The efficient programmers must have exceptional time management skills. They should be able to monitor their time spent on the work and take out some time to relax. This will encourage them to have a peaceful mindset where they can manage their time effectively and realize their full potential. Also, it will help them in enhancing their overall productivity and efficiency.
Developers should have a comprehensive knowledge of the entire development process. They should be aware of the significance of delivery pipeline, continuous integration, staging, build automation, green/blue deployments, etc. All these concepts aren’t relevant to the DevOps department only.
Great programmers must have an idea of how their code reaches the users. They should also be well-versed with the pipeline and people involved with the project. This will help them in visualizing project as a whole and take it more seriously.
The engineers should be able to see the bigger picture and understand the product, people involved, and pipeline in a better manner. They can’t afford to survive in isolation and considering writing code as their one and only job. They should have the ability to work in a team and understand the nuances of the project in detail irrespective of whether they fall under their niche expertise.
It’s quite obvious that many development projects fail. The reason behind this failure isn’t always technical. But the majority of the projects fails due to incompetent management. Therefore, it’s essential for the programmers know how to deal with such failures.
They should have the capacity to discover the reason behind their failure and predicting potential risks. Also, they should be well-versed with managing these risks and stick to the spirit of never giving up.
These are not the only communication and collaboration skills required for programmers to excel in their career. But there are several other qualities which engineers should inculcate in order to deliver successful projects. Some of these skills are empathy, critical thinking, willing to learn, adaptability, attitude, etc.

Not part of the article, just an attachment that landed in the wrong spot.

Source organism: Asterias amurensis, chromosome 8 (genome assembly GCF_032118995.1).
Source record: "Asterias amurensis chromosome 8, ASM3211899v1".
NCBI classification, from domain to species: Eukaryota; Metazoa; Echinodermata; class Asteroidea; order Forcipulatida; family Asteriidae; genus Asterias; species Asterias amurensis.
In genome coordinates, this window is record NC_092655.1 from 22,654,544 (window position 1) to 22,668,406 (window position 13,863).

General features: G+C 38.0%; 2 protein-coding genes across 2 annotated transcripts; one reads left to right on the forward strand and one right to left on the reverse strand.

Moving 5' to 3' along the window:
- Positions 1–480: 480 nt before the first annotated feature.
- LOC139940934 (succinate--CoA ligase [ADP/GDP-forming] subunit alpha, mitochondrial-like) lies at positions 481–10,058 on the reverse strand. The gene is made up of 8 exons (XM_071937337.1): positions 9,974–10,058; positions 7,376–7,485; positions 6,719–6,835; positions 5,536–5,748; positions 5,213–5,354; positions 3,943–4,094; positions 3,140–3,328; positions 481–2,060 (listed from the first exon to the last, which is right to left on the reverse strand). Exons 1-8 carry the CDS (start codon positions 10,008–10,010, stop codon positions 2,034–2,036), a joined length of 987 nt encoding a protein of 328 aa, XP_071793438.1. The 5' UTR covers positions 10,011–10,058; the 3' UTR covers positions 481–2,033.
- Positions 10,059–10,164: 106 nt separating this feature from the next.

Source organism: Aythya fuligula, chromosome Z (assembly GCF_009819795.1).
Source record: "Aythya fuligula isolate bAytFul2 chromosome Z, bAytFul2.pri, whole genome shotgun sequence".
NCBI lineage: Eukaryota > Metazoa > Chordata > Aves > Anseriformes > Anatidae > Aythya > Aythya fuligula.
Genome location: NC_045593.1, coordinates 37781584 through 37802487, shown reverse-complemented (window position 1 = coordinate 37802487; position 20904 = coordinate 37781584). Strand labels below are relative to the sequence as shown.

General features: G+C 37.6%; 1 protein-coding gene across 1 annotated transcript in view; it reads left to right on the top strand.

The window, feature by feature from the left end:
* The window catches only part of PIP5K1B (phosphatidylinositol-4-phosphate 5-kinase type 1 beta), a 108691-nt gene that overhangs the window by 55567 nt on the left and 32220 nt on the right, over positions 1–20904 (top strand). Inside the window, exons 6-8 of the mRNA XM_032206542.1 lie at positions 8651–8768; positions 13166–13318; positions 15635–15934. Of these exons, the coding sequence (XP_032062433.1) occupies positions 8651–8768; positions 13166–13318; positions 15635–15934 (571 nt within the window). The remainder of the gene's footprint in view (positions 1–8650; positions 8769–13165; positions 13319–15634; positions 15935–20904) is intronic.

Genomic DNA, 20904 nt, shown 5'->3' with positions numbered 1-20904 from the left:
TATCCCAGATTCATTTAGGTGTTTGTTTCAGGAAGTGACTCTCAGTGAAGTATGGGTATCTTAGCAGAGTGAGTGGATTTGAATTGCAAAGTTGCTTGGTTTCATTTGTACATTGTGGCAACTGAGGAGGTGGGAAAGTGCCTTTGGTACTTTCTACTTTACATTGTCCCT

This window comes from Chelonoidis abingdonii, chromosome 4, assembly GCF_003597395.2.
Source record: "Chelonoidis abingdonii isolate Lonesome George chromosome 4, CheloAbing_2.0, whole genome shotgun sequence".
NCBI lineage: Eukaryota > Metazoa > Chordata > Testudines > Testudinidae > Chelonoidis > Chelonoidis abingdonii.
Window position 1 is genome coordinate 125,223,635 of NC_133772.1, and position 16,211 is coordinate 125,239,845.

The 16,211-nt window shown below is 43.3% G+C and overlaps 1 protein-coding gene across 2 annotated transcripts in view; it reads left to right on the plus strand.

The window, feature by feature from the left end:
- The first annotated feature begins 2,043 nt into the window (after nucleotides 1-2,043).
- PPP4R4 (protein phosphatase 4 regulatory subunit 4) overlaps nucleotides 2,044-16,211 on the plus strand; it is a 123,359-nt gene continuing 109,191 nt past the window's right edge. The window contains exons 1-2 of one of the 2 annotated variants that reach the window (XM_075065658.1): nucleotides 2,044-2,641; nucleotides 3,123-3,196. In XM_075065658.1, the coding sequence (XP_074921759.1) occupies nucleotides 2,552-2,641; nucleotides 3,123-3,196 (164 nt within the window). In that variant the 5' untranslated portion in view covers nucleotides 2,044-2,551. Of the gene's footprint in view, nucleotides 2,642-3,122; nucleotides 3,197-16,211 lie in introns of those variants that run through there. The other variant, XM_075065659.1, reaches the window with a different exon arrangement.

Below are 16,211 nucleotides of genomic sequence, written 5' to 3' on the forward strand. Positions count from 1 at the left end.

Software engineers can acquire these skills by paying attention to new opportunities and working with an attitude that motivates them to grasping new concepts and accepting offered guidance optimistically.
This is adapted from this article by Rahul Varshneya.
Look beyond the specific coding acumen, and start early thinking about the following essential skills as you develop in your engineering career:
Being able to communicate clearly
In business terms - not in tech jargon - with business people / non-technical co-workers.
A high-level understanding of how systems work:
how to abstract systems into manageable layers
how the business or product ought to influence the structure of your app/code
knowing which technologies solve what high-level problems
Ability to elegantly connect different pieces of a system.
It’s easy to build a piece of a closed system. It’s hard to build something that connects with other systems, teams in your organization, etc. You’ll need to make sure you understand requirements much better and provide really good documentation. Yes - it means you will need to communicate with people and exercise your writing skills. Sometimes writing for non-technical people
Collaborating with a team
You’ll soon find yourself getting frustrated with your co-workers. Maybe they don’t code the same way as you? Maybe they don’t have the same understanding as you do. Maybe every morning they take the first 30 minutes of their day to tell you about what movie they watched last night? E-v-e-r-y-d-a-y. You’ll have to learn that everyone is different. Pick your battles. Not every difference is important. The things that are important - make sure you address those concerns by speaking with that person directly.
Knowledge of the business problem is essential
How can you build a solution to a problem you don’t fully understand? If your product is designed to fix a problem that medical doctors have then you’ll need to know about how doctors work and deal with the problem at hand. Get to know your problem so well that fixing the problem by writing code is the last resort. This means having to problem-solve with business people and doctors, for example. It might mean having to learn more skills: marketing, product design, business planning, etc.